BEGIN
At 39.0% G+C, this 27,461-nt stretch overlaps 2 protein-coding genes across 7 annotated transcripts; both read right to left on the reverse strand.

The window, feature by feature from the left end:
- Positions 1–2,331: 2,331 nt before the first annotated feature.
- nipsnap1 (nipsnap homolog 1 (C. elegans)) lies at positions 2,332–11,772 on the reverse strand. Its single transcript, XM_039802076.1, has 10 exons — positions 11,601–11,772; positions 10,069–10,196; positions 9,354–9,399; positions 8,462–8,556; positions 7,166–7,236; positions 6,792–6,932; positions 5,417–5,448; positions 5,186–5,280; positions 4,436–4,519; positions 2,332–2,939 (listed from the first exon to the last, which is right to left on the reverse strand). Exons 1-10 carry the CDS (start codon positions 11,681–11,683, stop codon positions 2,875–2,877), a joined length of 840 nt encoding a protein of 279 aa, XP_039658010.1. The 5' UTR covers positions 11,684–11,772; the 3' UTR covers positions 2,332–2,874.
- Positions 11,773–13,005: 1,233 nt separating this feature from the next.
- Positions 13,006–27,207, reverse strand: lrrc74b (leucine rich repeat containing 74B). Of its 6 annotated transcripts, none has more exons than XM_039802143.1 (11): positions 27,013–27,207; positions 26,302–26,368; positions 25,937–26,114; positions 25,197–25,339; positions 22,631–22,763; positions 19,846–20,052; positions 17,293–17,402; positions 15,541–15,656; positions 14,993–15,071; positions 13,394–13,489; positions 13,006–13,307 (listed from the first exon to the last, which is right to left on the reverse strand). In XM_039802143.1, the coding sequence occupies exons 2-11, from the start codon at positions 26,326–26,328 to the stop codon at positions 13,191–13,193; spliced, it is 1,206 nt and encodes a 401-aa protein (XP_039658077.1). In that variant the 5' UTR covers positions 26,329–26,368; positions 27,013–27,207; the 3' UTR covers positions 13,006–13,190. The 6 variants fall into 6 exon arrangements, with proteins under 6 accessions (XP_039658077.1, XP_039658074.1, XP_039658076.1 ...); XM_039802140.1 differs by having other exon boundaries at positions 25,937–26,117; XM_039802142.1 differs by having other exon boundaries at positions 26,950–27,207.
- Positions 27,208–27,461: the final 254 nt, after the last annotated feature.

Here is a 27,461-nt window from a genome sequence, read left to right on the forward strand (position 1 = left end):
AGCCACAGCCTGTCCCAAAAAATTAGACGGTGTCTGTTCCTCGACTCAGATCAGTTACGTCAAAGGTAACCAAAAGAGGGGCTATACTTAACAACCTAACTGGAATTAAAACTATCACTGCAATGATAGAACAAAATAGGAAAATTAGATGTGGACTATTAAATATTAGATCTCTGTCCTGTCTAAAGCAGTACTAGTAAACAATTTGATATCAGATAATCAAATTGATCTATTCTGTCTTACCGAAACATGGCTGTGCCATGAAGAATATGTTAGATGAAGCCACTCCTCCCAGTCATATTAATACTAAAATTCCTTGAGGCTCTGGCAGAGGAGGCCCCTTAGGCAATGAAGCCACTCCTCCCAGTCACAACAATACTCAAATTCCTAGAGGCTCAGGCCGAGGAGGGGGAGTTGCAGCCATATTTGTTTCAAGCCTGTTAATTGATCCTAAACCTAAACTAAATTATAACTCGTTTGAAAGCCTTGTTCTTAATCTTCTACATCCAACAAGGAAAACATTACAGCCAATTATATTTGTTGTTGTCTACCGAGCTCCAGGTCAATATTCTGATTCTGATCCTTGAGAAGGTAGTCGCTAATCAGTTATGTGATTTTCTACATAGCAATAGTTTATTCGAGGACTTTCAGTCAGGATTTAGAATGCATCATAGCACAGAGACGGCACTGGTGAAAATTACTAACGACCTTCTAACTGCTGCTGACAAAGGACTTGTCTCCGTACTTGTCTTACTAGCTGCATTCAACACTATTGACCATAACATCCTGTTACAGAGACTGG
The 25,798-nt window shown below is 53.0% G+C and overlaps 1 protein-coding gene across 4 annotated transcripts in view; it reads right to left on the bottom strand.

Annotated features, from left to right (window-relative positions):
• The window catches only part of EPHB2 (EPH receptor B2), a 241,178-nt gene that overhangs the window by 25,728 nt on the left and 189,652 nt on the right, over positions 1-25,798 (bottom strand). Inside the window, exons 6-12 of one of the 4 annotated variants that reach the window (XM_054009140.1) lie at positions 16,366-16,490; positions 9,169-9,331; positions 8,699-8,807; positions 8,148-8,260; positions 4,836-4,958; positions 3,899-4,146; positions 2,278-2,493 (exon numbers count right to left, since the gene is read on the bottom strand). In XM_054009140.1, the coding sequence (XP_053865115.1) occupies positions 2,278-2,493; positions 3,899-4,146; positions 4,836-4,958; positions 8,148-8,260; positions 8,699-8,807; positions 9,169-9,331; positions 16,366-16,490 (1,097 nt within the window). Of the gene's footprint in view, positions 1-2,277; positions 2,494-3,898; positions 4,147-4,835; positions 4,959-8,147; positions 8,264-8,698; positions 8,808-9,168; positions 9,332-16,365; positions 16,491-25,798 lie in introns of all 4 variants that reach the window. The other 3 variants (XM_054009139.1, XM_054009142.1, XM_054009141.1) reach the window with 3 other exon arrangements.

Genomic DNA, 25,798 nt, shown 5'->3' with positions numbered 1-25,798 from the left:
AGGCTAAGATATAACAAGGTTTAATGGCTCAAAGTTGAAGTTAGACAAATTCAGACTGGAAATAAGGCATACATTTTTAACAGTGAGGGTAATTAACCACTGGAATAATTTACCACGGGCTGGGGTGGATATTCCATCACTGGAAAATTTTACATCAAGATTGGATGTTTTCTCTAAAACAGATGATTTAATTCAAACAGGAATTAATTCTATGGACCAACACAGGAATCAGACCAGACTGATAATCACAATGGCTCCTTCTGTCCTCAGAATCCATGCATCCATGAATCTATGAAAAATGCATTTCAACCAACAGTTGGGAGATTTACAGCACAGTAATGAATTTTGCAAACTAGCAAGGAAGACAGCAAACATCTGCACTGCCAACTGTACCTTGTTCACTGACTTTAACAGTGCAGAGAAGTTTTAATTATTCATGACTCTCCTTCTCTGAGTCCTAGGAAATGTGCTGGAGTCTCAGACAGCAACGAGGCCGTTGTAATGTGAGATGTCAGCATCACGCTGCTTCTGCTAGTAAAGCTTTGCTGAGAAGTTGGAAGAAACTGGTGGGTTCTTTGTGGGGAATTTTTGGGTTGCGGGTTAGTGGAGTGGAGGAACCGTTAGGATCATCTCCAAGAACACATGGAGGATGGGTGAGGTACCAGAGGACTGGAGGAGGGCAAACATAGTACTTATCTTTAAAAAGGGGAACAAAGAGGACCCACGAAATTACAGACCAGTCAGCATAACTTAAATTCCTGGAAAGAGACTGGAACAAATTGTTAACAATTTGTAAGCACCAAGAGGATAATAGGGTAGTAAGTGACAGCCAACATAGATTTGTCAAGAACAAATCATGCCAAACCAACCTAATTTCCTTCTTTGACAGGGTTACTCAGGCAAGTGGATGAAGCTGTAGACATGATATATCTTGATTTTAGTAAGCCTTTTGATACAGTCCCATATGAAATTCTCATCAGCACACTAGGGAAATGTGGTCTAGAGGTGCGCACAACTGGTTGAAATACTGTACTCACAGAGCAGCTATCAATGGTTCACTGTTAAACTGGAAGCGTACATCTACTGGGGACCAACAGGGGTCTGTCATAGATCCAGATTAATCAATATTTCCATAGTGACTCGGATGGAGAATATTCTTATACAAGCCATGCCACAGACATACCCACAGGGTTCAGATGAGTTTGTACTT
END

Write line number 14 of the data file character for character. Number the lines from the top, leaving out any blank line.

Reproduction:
AGGCTAAGATATAACAAGGTTTAATGGCTCAAAGTTGAAGTTAGACAAATTCAGACTGGAAATAAGGCATACATTTTTAACAGTGAGGGTAATTAACCACTGGAATAATTTACCACGGGCTGGGGTGGATATTCCATCACTGGAAAATTTTACATCAAGATTGGATGTTTTCTCTAAAACAGATGATTTAATTCAAACAGGAATTAATTCTATGGACCAACACAGGAATCAGACCAGACTGATAATCACAATGGCTCCTTCTGTCCTCAGAATCCATGCATCCATGAATCTATGAAAAATGCATTTCAACCAACAGTTGGGAGATTTACAGCACAGTAATGAATTTTGCAAACTAGCAAGGAAGACAGCAAACATCTGCACTGCCAACTGTACCTTGTTCACTGACTTTAACAGTGCAGAGAAGTTTTAATTATTCATGACTCTCCTTCTCTGAGTCCTAGGAAATGTGCTGGAGTCTCAGACAGCAACGAGGCCGTTGTAATGTGAGATGTCAGCATCACGCTGCTTCTGCTAGTAAAGCTTTGCTGAGAAGTTGGAAGAAACTGGTGGGTTCTTTGTGGGGAATTTTTGGGTTGCGGGTTAGTGGAGTGGAGGAACCGTTAGGATCATCTCCAAGAACACATGGAGGATGGGTGAGGTACCAGAGGACTGGAGGAGGGCAAACATAGTACTTATCTTTAAAAAGGGGAACAAAGAGGACCCACGAAATTACAGACCAGTCAGCATAACTTAAATTCCTGGAAAGAGACTGGAACAAATTGTTAACAATTTGTAAGCACCAAGAGGATAATAGGGTAGTAAGTGACAGCCAACATAGATTTGTCAAGAACAAATCATGCCAAACCAACCTAATTTCCTTCTTTGACAGGGTTACTCAGGCAAGTGGATGAAGCTGTAGACATGATATATCTTGATTTTAGTAAGCCTTTTGATACAGTCCCATATGAAATTCTCATCAGCACACTAGGGAAATGTGGTCTAGAGGTGCGCACAACTGGTTGAAATACTGTACTCACAGAGCAGCTATCAATGGTTCACTGTTAAACTGGAAGCGTACATCTACTGGGGACCAACAGGGGTCTGTCATAGATCCAGATTAATCAATATTTCCATAGTGACTCGGATGGAGAATATTCTTATACAAGCCATGCCACAGACATACCCACAGGGTTCAGATGAGTTTGTACTT